Turns out, there are, and there’s a story there.
Jaweed Kaleem, the national religion reporter for The Huffington Post, highlights the small but growing trend of deathbed singers in his recent article on Threshold Choirs.
Death used to happen solely at home or in a hospital, with company limited to family, close friends and clergy. Solemn music would be reserved, perhaps, for the funeral. But as the options for the end of life have grown to include hospice, palliative care and other avenues that recognize not only physical but also emotional and spiritual well-being, Synakowski and like-minded volunteers are offering another service to the dying: soothing through a cappella song.
Each week, Synakowski and between five and 10 people gather around an imaginary bed to practice original songs written for the dying. The D.C. circle formed in January, and is one of the newest in a little-known, mainly U.S.-based network that began in Northern California 13 years ago and now includes dozens of groups across the country.
The full potential of web journalism is on display in Kaleem’s superb article. Just when you start to wonder what a deathbed song might sound like, the article drops in a sound clip of the choir performing two original songs. He even includes a slideshow of various choir groups and the people they sing for. From start to finish, it’s well-done, a solid piece of reporting.
But an article on death choirs shouldn’t be haunted by a holy ghost.
The choir members are recruited from churches, sing in churches and their practice session opens “as if it were a worship service.” So why don’t we hear more about the religious angle? The closest we come to finding out what sort of relationship the groups have toward religion is a line buried in a description of the singing events:
The lyrics aren’t religious, and are meant for those who may be spiritual but don’t follow a strict dogma.
On behalf of readers everywhere, I want to plead with journalists to never use a variation of “spiritual, but not religious” (SPNR) without explaining exactly what is meant (is it the opposite of “spiritual but religious?”). The SPNR crowd is already getting short shrift nowadays as they are lumped in with the “Nones.” We need to hear more about what they believe. In an article about crossing over from life to death, it would have been fascinating to know what both the dying and the singers believe lies on the other side of the “threshold.”
This might have something to do with the heart of the story. It’s a journalism thing, you know?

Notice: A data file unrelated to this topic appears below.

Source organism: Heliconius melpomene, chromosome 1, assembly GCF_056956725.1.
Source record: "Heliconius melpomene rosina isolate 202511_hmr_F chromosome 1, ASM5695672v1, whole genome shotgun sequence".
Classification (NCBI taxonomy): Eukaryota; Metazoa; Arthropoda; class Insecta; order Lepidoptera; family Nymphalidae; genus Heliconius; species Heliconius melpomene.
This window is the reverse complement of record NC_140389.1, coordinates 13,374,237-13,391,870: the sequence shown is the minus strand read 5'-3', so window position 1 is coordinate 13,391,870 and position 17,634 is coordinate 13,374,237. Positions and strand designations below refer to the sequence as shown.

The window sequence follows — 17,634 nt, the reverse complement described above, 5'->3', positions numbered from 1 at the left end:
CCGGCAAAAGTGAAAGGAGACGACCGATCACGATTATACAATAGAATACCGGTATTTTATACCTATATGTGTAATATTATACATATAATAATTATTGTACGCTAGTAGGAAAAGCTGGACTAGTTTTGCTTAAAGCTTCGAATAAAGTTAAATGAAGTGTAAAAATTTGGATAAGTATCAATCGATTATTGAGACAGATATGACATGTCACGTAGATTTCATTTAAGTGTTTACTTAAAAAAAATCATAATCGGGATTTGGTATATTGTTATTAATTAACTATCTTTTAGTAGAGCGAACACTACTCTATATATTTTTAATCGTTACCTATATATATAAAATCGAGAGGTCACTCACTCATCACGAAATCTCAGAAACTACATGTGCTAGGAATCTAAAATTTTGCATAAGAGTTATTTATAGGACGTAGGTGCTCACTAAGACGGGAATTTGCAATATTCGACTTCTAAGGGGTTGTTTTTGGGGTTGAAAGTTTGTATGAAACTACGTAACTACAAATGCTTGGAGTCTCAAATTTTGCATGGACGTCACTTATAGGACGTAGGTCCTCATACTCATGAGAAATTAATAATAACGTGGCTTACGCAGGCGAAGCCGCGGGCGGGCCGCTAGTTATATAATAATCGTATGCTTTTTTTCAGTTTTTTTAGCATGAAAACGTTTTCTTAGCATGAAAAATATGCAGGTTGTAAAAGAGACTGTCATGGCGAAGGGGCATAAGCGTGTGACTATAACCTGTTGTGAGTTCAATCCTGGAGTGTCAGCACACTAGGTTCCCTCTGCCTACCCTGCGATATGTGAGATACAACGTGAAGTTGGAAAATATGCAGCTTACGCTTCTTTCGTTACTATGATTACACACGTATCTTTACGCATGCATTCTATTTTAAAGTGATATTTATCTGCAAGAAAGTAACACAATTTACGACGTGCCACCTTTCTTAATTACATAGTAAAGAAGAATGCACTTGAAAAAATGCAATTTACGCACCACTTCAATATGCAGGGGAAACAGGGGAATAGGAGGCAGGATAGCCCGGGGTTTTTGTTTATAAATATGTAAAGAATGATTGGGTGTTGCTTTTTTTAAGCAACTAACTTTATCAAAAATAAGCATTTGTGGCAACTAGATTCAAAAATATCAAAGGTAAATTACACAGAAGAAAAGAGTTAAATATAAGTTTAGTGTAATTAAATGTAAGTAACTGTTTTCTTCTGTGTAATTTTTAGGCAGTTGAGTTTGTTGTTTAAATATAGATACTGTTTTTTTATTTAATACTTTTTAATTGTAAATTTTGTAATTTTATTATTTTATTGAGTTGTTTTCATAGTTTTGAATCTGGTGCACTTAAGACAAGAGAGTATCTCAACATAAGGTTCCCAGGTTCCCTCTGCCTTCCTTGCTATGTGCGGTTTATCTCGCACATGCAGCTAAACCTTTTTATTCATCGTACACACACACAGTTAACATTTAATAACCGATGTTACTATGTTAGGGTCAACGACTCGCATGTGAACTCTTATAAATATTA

Also, if the singers are recruited in churches and the deathbed singing has occurred in churches, why not explain what type of churches. Is it just the Unitarian Universalist congregation or do the singers also hail from the local First Baptist? This is a tradition among the Amish. Any connections there?
Kaleem does deserve credit, though, for put the singing in a broader historical context:
While bedside singers may be unique in American culture, it’s not unprecedented. In some Hindu and Buddhist practices, hymns are sung near those who are dying, while mantras are chanted into the ear at the moment of death. In the Middle Ages, French Benedictine monks became famous for establishing infirmaries across Europe for the terminally ill, where they used Gregorian chants to soothe the dying.
This is good stuff, but it raises another question that goes unaswered: Is this deathbed singing a new type of liturgical ritual for the “spiritual but not religious?” Are there other rituals like this that are growing in popularity for SPNRs?
Kaleem’s article is a wonderful introduction to the topic. But even at 3,000+ words, he still leaves plenty more to be said about the religious perspective. Enterprising religion reporters looking for something new to write about should track down the ghosts in the death choir story.
(Note: I know there is some debate about whether the Huffington Post is a news site or one dedicated merely to opinion, analysis, and entertainment. Whatever else the rest of the site may be, this article is a quality piece of reporting by a serious journalist. That is why I think it is worthy of critique as a news story.)